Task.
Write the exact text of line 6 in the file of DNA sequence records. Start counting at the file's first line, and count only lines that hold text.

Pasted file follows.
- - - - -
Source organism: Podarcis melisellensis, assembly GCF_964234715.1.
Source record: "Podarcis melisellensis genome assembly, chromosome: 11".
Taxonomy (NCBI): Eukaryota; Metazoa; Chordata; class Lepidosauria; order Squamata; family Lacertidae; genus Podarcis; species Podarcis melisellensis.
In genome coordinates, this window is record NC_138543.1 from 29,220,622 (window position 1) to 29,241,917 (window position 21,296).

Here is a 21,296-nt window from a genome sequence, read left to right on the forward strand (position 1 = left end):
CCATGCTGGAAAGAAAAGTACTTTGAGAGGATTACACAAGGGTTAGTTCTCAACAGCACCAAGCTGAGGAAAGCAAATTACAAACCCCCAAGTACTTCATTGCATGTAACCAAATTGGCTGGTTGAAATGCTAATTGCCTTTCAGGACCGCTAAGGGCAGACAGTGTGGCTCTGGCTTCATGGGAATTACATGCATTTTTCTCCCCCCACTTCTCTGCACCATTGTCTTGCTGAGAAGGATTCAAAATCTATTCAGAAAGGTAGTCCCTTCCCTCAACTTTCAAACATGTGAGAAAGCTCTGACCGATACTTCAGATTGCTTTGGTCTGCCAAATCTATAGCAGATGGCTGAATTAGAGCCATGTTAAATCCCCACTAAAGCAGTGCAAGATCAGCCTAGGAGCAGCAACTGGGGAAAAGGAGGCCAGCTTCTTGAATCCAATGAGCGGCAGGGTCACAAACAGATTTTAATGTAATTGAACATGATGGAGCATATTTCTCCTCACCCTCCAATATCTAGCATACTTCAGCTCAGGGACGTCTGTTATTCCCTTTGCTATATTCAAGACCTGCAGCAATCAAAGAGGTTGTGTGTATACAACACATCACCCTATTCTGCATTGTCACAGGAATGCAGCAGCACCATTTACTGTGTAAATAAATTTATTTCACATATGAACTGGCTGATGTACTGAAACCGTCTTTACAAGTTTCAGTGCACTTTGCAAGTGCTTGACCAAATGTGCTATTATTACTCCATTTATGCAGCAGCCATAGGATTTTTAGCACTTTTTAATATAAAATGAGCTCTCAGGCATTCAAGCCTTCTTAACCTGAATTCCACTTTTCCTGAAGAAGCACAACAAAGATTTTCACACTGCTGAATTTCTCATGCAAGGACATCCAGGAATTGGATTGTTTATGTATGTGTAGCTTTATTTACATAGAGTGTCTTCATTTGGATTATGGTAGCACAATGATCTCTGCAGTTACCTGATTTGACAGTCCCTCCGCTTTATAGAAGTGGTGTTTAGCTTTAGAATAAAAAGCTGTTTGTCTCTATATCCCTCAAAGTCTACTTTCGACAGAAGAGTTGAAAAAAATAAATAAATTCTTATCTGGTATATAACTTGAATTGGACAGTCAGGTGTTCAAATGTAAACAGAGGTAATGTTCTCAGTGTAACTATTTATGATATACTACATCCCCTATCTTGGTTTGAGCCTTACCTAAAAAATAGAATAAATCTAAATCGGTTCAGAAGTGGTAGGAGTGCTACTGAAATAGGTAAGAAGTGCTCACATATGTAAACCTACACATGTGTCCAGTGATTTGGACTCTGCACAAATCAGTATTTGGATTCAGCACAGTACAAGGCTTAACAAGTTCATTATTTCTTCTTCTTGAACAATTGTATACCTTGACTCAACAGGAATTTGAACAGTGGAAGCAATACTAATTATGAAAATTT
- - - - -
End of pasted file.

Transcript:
CCATGCTGGAAAGAAAAGTACTTTGAGAGGATTACACAAGGGTTAGTTCTCAACAGCACCAAGCTGAGGAAAGCAAATTACAAACCCCCAAGTACTTCATTGCATGTAACCAAATTGGCTGGTTGAAATGCTAATTGCCTTTCAGGACCGCTAAGGGCAGACAGTGTGGCTCTGGCTTCATGGGAATTACATGCATTTTTCTCCCCCCACTTCTCTGCACCATTGTCTTGCTGAGAAGGATTCAAAATCTATTCAGAAAGGTAGTCCCTTCCCTCAACTTTCAAACATGTGAGAAAGCTCTGACCGATACTTCAGATTGCTTTGGTCTGCCAAATCTATAGCAGATGGCTGAATTAGAGCCATGTTAAATCCCCACTAAAGCAGTGCAAGATCAGCCTAGGAGCAGCAACTGGGGAAAAGGAGGCCAGCTTCTTGAATCCAATGAGCGGCAGGGTCACAAACAGATTTTAATGTAATTGAACATGATGGAGCATATTTCTCCTCACCCTCCAATATCTAGCATACTTCAGCTCAGGGACGTCTGTTATTCCCTTTGCTATATTCAAGACCTGCAGCAATCAAAGAGGTTGTGTGTATACAACACATCACCCTATTCTGCATTGTCACAGGAATGCAGCAGCACCATTTACTGTGTAAATAAATTTATTTCACATATGAACTGGCTGATGTACTGAAACCGTCTTTACAAGTTTCAGTGCACTTTGCAAGTGCTTGACCAAATGTGCTATTATTACTCCATTTATGCAGCAGCCATAGGATTTTTAGCACTTTTTAATATAAAATGAGCTCTCAGGCATTCAAGCCTTCTTAACCTGAATTCCACTTTTCCTGAAGAAGCACAACAAAGATTTTCACACTGCTGAATTTCTCATGCAAGGACATCCAGGAATTGGATTGTTTATGTATGTGTAGCTTTATTTACATAGAGTGTCTTCATTTGGATTATGGTAGCACAATGATCTCTGCAGTTACCTGATTTGACAGTCCCTCCGCTTTATAGAAGTGGTGTTTAGCTTTAGAATAAAAAGCTGTTTGTCTCTATATCCCTCAAAGTCTACTTTCGACAGAAGAGTTGAAAAAAATAAATAAATTCTTATCTGGTATATAACTTGAATTGGACAGTCAGGTGTTCAAATGTAAACAGAGGTAATGTTCTCAGTGTAACTATTTATGATATACTACATCCCCTATCTTGGTTTGAGCCTTACCTAAAAAATAGAATAAATCTAAATCGGTTCAGAAGTGGTAGGAGTGCTACTGAAATAGGTAAGAAGTGCTCACATATGTAAACCTACACATGTGTCCAGTGATTTGGACTCTGCACAAATCAGTATTTGGATTCAGCACAGTACAAGGCTTAACAAGTTCATTATTTCTTCTTCTTGAACAATTGTATACCTTGACTCAACAGGAATTTGAACAGTGGAAGCAATACTAATTATGAAAATTT